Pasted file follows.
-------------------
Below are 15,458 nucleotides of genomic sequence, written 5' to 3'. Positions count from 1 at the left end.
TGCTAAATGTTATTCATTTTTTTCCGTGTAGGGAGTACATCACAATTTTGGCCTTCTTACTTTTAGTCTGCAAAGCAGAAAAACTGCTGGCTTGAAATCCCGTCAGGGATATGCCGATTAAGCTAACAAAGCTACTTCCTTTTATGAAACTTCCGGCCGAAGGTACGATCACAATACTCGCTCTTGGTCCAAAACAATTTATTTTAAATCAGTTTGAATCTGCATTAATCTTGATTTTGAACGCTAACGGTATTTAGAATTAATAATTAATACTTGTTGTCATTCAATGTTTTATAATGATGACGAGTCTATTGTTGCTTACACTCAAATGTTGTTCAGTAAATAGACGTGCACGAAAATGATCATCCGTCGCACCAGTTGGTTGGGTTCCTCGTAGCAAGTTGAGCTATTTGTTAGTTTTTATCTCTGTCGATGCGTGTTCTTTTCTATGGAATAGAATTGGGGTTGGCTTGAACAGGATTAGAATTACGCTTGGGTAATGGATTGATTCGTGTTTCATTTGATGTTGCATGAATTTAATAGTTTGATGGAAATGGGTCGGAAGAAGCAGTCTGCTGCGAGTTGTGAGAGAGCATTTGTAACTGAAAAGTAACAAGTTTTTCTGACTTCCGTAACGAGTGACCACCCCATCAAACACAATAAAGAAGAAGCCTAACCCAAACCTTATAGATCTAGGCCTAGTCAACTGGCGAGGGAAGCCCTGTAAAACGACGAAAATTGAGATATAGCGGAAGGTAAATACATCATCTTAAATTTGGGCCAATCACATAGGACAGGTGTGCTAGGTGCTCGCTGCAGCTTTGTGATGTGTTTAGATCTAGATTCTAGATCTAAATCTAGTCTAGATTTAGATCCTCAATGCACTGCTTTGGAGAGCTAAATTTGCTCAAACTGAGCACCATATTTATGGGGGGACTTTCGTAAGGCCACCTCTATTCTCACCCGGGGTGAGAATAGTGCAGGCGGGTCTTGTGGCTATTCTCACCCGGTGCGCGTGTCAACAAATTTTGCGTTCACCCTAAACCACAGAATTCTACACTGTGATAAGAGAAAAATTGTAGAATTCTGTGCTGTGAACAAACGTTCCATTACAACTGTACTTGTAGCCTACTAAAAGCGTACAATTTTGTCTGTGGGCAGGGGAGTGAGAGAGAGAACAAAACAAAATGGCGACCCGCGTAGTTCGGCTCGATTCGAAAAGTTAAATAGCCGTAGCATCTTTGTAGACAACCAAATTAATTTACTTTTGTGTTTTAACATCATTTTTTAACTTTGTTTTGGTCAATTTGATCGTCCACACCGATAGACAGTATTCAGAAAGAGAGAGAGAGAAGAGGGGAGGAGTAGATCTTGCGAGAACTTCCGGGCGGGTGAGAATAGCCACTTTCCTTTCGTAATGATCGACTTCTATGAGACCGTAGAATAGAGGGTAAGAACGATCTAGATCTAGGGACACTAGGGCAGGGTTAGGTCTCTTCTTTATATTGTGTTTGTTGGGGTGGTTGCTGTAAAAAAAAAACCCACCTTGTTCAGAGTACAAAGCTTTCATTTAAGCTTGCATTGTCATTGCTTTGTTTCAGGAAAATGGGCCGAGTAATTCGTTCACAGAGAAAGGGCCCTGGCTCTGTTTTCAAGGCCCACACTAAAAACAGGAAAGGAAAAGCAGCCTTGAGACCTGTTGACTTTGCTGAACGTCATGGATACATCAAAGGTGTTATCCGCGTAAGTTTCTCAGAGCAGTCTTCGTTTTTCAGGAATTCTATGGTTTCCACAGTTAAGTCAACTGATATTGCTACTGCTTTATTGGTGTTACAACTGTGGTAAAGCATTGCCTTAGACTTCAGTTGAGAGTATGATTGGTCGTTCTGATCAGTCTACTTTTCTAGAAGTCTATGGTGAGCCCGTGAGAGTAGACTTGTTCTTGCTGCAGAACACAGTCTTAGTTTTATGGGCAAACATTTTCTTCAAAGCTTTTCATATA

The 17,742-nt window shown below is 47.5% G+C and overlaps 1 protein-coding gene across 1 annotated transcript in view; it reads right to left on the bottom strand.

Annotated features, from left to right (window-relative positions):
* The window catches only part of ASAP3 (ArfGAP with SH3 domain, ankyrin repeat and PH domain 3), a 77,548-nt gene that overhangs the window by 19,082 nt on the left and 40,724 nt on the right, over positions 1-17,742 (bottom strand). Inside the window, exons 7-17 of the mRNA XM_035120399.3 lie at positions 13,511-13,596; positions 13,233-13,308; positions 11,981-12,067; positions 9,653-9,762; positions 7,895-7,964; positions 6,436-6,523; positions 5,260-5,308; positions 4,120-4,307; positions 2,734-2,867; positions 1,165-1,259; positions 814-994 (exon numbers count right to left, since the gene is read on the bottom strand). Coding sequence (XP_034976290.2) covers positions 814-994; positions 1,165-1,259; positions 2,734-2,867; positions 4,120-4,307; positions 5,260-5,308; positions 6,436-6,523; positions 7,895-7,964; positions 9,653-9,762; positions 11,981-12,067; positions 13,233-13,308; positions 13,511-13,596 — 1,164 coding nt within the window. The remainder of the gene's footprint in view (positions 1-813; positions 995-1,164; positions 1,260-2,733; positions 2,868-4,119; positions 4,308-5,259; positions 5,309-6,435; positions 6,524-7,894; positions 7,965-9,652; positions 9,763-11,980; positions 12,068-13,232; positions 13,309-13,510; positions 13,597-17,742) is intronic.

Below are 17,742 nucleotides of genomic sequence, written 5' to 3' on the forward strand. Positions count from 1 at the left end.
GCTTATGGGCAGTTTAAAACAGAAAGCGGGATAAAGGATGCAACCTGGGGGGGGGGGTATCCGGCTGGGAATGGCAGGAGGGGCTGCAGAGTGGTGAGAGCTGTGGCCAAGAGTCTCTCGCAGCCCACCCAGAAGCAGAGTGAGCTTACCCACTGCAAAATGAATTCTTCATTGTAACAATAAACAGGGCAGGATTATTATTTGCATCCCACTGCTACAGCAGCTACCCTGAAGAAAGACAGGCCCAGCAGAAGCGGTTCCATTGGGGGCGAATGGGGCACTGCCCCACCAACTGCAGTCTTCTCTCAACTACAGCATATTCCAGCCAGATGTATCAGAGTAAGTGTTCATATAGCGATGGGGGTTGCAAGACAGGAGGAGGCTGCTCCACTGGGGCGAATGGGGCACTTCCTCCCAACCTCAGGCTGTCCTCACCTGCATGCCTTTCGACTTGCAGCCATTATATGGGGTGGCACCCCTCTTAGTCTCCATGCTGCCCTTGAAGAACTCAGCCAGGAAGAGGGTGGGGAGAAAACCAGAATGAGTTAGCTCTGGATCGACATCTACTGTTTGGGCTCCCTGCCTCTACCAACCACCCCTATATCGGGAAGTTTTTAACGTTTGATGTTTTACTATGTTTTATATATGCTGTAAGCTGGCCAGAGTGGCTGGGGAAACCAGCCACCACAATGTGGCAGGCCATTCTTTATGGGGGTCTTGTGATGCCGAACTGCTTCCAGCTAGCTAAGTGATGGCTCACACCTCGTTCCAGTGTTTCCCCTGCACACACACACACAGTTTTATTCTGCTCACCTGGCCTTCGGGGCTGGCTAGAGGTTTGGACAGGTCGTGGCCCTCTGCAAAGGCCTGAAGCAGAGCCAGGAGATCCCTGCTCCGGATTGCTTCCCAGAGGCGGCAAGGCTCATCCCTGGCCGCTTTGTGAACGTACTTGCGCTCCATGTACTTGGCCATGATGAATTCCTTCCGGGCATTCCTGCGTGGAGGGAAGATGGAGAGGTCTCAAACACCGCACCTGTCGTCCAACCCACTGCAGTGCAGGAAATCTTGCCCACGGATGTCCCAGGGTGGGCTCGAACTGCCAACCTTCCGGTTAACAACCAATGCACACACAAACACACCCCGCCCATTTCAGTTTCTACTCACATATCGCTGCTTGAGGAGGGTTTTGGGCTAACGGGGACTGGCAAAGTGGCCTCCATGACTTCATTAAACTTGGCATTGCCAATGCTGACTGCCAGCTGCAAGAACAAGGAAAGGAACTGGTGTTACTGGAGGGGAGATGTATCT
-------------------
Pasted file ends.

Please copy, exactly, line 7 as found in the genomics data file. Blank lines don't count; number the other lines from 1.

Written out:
GCTTATGGGCAGTTTAAAACAGAAAGCGGGATAAAGGATGCAACCTGGGGGGGGGGGTATCCGGCTGGGAATGGCAGGAGGGGCTGCAGAGTGGTGAGAGCTGTGGCCAAGAGTCTCTCGCAGCCCACCCAGAAGCAGAGTGAGCTTACCCACTGCAAAATGAATTCTTCATTGTAACAATAAACAGGGCAGGATTATTATTTGCATCCCACTGCTACAGCAGCTACCCTGAAGAAAGACAGGCCCAGCAGAAGCGGTTCCATTGGGGGCGAATGGGGCACTGCCCCACCAACTGCAGTCTTCTCTCAACTACAGCATATTCCAGCCAGATGTATCAGAGTAAGTGTTCATATAGCGATGGGGGTTGCAAGACAGGAGGAGGCTGCTCCACTGGGGCGAATGGGGCACTTCCTCCCAACCTCAGGCTGTCCTCACCTGCATGCCTTTCGACTTGCAGCCATTATATGGGGTGGCACCCCTCTTAGTCTCCATGCTGCCCTTGAAGAACTCAGCCAGGAAGAGGGTGGGGAGAAAACCAGAATGAGTTAGCTCTGGATCGACATCTACTGTTTGGGCTCCCTGCCTCTACCAACCACCCCTATATCGGGAAGTTTTTAACGTTTGATGTTTTACTATGTTTTATATATGCTGTAAGCTGGCCAGAGTGGCTGGGGAAACCAGCCACCACAATGTGGCAGGCCATTCTTTATGGGGGTCTTGTGATGCCGAACTGCTTCCAGCTAGCTAAGTGATGGCTCACACCTCGTTCCAGTGTTTCCCCTGCACACACACACACAGTTTTATTCTGCTCACCTGGCCTTCGGGGCTGGCTAGAGGTTTGGACAGGTCGTGGCCCTCTGCAAAGGCCTGAAGCAGAGCCAGGAGATCCCTGCTCCGGATTGCTTCCCAGAGGCGGCAAGGCTCATCCCTGGCCGCTTTGTGAACGTACTTGCGCTCCATGTACTTGGCCATGATGAATTCCTTCCGGGCATTCCTGCGTGGAGGGAAGATGGAGAGGTCTCAAACACCGCACCTGTCGTCCAACCCACTGCAGTGCAGGAAATCTTGCCCACGGATGTCCCAGGGTGGGCTCGAACTGCCAACCTTCCGGTTAACAACCAATGCACACACAAACACACCCCGCCCATTTCAGTTTCTACTCACATATCGCTGCTTGAGGAGGGTTTTGGGCTAACGGGGACTGGCAAAGTGGCCTCCATGACTTCATTAAACTTGGCATTGCCAATGCTGACTGCCAGCTGCAAGAACAAGGAAAGGAACTGGTGTTACTGGAGGGGAGATGTATCT